Mile 41 - 71 | Windiest of all winds.
We had a lazy morning as we couldn’t go anywhere until the post office opened at 9. Waking up in a protected campsite with bathrooms and a table to sit at felt a bit like cheating but we decided to enjoy it while it lasted because it was a luxury! It was an easy decision to go for breakfast at the Pinehouse cafe and tavern before getting our post. We were so eager for eggs and coffee we were gathering out the front before they even opened. A small crowd formed as we weren’t the only ones with the same idea!
Anyone that knows me, knows I like eggs for breakfast, this place delivered! There were other things on the menu but I didn’t even make it past the three egg omelette with a choice of three toppings. I went for cheese, spinach and avocado! It was dreamy!
They took everyone’s food orders and we gave our names to be called up to pay and get our drinks. We’d read comments that this small town (about 5 buildings) was unfriendly but they were nothing but welcoming to us! I can’t even guess how many eggs they had to cook and they were busy right from the get go! The only thing that was a little amusing was that you couldn’t have more than three toppings on your omelette even if you wanted to pay for more! I had a great old time feasting away and chatting with some new faces and a few familiar faces.
It took some will power to leave the cosy cafe but we had miles to hike and post to pick up. We sent a a few bits of food to Mount Laguna store because we heard it was pricey to resupply there (they weren’t kidding!!) It also cost $5 to collect our box. Luckily Claire and I had shared a box! I also had massively overpacked for the first section so had more than enough tuna and ramen to keep me going!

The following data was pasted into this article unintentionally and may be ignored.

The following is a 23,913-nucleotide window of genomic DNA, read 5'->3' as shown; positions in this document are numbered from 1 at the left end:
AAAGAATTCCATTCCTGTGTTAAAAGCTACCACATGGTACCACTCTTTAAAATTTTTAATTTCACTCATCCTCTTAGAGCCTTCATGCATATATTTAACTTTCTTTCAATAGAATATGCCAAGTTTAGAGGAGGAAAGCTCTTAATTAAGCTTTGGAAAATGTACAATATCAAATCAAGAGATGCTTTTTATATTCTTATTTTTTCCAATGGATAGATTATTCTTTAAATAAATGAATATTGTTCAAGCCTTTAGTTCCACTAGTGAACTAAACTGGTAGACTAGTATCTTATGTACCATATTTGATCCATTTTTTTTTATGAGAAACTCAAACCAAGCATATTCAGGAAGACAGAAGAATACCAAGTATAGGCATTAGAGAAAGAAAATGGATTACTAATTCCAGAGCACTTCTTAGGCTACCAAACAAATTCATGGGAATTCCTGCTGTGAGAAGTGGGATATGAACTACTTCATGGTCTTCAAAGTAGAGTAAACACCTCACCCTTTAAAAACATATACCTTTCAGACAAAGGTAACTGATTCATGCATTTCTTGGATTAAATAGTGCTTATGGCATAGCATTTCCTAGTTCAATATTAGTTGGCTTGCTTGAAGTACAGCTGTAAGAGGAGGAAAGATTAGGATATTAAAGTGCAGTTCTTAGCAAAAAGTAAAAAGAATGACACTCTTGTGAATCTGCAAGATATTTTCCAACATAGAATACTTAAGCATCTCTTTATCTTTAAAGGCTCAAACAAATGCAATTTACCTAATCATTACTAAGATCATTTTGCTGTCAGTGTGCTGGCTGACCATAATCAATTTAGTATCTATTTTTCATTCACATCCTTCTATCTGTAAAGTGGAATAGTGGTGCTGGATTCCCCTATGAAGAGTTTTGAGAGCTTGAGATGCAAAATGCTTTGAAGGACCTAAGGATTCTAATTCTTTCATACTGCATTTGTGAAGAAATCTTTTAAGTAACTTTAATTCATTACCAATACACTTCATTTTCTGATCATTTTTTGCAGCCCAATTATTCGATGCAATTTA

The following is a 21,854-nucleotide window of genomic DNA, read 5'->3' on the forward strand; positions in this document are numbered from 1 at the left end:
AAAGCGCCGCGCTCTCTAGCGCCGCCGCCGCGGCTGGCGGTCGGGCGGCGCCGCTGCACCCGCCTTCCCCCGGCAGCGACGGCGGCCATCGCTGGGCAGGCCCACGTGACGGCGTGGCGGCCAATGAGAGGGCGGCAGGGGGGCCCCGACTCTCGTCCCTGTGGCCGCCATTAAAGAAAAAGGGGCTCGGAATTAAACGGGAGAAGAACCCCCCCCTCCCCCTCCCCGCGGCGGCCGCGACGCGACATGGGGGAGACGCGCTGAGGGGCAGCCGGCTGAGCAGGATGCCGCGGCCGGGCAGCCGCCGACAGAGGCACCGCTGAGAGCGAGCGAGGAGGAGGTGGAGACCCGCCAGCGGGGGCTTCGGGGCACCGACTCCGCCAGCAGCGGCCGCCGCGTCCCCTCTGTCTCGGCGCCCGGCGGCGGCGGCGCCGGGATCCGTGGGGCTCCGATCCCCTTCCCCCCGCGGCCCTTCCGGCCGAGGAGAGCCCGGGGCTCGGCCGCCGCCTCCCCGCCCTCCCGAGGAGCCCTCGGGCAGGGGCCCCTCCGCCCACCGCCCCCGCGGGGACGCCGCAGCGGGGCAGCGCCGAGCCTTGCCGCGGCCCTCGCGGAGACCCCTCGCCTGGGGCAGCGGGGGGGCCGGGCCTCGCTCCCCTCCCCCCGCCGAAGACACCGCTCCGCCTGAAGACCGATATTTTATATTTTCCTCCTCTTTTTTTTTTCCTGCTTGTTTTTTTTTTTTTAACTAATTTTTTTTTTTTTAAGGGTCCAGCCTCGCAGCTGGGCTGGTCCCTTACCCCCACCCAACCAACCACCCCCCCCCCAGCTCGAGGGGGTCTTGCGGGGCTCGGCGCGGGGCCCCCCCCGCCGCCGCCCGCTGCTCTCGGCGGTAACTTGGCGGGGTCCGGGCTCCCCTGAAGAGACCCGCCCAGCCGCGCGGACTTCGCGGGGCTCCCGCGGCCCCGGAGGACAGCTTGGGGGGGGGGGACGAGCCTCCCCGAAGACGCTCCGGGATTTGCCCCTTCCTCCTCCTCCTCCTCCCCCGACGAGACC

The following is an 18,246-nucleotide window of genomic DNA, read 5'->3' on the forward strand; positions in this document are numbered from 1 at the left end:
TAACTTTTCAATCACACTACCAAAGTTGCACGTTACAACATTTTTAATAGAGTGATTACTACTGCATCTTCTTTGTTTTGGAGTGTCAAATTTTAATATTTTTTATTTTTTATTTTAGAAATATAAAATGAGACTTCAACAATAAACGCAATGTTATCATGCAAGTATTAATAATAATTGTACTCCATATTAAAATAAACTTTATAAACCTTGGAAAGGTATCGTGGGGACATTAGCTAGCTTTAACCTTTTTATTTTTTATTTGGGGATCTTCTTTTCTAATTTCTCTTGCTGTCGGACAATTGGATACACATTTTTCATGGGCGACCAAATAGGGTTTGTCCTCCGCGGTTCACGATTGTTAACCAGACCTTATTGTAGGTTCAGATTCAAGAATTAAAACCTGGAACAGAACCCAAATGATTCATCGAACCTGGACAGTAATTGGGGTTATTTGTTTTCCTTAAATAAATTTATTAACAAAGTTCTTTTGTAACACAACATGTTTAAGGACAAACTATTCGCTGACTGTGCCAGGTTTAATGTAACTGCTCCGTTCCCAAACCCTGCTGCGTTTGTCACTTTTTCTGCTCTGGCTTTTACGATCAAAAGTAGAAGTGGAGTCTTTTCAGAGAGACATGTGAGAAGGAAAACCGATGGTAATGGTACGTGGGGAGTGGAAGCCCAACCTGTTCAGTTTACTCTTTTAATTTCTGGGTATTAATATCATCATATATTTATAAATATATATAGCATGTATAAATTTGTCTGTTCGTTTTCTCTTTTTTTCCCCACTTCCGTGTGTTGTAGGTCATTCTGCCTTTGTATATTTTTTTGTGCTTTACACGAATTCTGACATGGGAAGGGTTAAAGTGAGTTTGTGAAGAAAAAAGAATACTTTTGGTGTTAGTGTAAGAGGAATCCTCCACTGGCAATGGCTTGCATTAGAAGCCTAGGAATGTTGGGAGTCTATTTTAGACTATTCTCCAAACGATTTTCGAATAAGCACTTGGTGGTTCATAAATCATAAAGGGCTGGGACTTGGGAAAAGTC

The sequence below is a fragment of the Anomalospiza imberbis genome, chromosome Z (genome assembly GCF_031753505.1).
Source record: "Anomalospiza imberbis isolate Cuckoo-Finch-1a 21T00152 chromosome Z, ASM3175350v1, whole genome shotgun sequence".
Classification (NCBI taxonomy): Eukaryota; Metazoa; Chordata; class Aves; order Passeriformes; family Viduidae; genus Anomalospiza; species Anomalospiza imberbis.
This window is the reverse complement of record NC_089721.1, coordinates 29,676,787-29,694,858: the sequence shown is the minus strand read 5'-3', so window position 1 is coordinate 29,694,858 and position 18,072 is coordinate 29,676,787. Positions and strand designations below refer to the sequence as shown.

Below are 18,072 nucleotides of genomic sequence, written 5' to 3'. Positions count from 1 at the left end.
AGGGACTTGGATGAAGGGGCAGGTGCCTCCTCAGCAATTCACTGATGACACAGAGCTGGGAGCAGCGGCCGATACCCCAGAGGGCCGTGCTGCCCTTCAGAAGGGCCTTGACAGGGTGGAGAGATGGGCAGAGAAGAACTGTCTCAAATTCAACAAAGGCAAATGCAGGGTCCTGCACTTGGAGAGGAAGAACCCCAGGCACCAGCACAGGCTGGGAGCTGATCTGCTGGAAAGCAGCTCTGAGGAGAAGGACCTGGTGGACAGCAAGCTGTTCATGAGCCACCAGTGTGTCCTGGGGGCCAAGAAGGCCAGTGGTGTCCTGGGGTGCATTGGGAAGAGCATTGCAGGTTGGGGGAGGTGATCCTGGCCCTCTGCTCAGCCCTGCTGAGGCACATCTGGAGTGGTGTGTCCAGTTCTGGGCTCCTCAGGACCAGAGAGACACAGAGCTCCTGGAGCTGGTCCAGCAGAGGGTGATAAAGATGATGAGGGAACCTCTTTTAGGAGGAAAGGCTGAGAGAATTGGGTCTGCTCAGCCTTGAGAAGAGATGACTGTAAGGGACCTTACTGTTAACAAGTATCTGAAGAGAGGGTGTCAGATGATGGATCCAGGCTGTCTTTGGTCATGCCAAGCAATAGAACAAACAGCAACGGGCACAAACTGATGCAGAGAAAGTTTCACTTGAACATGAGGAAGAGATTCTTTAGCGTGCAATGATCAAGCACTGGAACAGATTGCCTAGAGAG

We made use of the facilities one more time before heading out. It was almost as if we had forgotten how high up we were because it was a nice surprise being up in the mountains again! We could see so far ahead of us, just mountains after mountains. Were those bigger than the one we were on? It was quite windy too, we wondered amongst ourselves if we would be coming down at all today to get out of the wind to camp.
The terrain was different again, this time there was less brush and trees, it was quite easy hiking terrain with gentle switchbacks to take us round the mountains. We spotted some snowy peaks in the distance and later confirmed that it was Mt. San Jacinto we could see! We’ll be climbing you soon!!
The wind was incredible on the view point we had walked out to. We caught up to a lady who i’d chatted to briefly in the bathrooms at the camp ground, we were equally impressed and appreciative of the views. As she was heading out she took a tumble in the wind, turns out she’d broken one of her carbon trekking poles and it had given way. Mary, I hope REI sorted you out with new poles and that you’re alright!
We were heads down into the wind and almost walked right over the 50 mile mark! This was the furthest I had hiked continually, it was a bit of a hobbits leaving the Shire moment! If this is how good crossing 50 is, how amazing is it going to be crossing 100, 500, 1000? It was a real moral boost!
We stopped at a picnic ground that seemed to appear from nowhere for lunch. It was so windy I had to sit on my socks and I lost a bit of ramen to the wind! We passed a few other hikers and the word on our lips was WIND. It was so windy, where will you camp? How will you camp? Shall we cowboy? (Sleep without a shelter).